Eye on Malawi’s Extractive with Rachel Etter-Phoya: What is the role of the public in Malawi’s ESIA?

Eye on Malawi's Extractives Rachel Etter-Phoya

EYE ON MALAWI’S Extractives with Rachel Etter Phoya

What is the role of the public in Malawi’s ESIA?

Malawi has a new Environmental Management Act (2017). The law guarantees public participation broadly in environmental management (Section 5) and access to information (Section 85); under old legislation, the Director of Environmental Affairs was given the discretion to determine if public hearings should take place. Now the Environmental Social Impact Assessment (ESIA) – as opposed to just an Environmental Impact Assessment (EIA) – is a compulsory process for all companies.

The purpose of ESIAs is to help public authorities (including representatives of citizens, such as Members of Parliament) weigh the potential of economic development through an activity like mining against the potential environmental, cultural and social impacts. It also provides information to subsequently monitor activity and take precautionary action and may give the public the opportunity to influence or stop a project.

The EIA was first introduced as an environmental management tool in the 1960s in the United States. Since then, most countries include it as a requirement for certain types of projects, particularly in the extractive industries. The way the public is defined in national legislation, the purpose, type and duration of public participation, and the possible outcomes for a project due to public participation vary, of course, from country to country.

In fact, in a recent study [1], nine different potential objectives of public participation in the EIA process were identified: public participation to allow those affected to influence decisions (1), to increase democratic capacity (2), to encourage social learning (3), to empower and emancipate marginalised people and groups (4), to improve the quality of the decision through public participation by harnessing local knowledge and information (5), to incorporate experimental and value-based knowledge (6), to test the robustness of information from other sources (7), to generate legitimacy for a project (8), and to resolve conflict (9).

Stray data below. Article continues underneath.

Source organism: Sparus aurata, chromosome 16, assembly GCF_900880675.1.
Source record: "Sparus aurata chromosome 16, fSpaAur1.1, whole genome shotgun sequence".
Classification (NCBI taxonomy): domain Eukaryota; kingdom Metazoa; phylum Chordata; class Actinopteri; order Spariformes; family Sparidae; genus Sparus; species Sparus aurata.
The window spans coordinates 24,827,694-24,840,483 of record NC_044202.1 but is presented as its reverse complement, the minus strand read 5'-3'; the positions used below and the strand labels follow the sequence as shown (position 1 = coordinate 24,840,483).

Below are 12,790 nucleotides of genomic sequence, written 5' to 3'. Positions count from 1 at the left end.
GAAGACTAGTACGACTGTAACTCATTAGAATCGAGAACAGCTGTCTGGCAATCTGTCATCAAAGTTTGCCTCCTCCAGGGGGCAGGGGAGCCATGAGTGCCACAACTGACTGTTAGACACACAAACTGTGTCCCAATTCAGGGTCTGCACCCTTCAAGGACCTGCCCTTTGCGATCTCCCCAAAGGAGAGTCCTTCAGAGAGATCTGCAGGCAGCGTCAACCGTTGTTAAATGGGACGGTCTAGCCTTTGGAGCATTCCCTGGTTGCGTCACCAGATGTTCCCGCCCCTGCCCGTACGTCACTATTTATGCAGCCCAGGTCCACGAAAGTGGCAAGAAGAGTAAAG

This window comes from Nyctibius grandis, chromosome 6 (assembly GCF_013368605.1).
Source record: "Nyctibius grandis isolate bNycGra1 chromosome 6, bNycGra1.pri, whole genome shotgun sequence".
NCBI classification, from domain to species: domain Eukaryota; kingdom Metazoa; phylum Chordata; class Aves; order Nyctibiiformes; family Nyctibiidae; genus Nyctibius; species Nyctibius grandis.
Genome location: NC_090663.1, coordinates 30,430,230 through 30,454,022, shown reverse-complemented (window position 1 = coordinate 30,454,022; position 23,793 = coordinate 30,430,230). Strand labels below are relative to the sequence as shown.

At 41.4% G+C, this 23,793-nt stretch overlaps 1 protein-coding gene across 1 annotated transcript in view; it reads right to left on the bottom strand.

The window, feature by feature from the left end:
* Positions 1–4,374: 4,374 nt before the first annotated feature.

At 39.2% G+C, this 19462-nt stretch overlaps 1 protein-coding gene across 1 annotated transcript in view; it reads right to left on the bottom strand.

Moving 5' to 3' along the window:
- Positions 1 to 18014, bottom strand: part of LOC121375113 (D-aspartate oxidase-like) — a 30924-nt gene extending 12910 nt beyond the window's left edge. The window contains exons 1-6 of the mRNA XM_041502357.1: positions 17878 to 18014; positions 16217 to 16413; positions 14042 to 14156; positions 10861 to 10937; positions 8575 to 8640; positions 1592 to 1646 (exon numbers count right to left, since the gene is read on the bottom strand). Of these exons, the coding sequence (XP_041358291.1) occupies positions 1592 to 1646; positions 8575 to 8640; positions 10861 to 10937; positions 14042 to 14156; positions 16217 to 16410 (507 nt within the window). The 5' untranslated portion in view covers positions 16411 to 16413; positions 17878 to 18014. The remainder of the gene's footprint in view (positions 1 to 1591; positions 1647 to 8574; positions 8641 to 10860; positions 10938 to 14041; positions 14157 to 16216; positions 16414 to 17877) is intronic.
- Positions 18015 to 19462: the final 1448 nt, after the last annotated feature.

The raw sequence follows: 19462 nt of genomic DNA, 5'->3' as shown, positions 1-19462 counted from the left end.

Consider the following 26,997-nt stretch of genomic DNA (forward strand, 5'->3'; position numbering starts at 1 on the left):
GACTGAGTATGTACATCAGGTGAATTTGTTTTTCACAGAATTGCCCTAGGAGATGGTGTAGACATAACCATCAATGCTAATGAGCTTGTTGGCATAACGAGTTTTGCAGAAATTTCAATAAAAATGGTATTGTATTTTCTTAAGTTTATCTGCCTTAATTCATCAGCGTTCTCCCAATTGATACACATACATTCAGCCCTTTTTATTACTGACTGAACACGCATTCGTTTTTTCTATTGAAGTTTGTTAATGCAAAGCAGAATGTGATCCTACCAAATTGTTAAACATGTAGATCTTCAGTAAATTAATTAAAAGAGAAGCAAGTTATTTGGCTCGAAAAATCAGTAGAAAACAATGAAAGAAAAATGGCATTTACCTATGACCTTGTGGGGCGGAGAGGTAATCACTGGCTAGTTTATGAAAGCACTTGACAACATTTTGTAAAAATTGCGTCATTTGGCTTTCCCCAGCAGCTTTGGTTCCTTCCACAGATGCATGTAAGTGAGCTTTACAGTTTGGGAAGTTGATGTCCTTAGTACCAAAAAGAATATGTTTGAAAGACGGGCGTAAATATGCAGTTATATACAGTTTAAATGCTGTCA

Malawi first introduced the EIA with the 1996 Environmental Management Act. There has been only limited published research to date on the EIA process. However, Mhango concludes that there needs to be mandatory regulations to ensure the EIA is a useful tool and society and the environment are safeguarded. [2] At present, there are guidelines from 2011 that help direct the EIA process, but these are not binding. That said, international companies and financial institutions have often gone beyond the law (e.g. implementing ESIAs where only EIAs are required in the past) as part of their stakeholder and risk management approach as well as due to international financing regulations and expectations of shareholders. This cannot be said for all projects though.

The most extensive study [3] of sixty EIAs and environmental audit reports concluded that ‘public participation is not adequate at most of the key stages of the EIA process in Malawi which puts the human and ecosystem health at risk’ (307), and for one mining project this resulted in popular disapproval.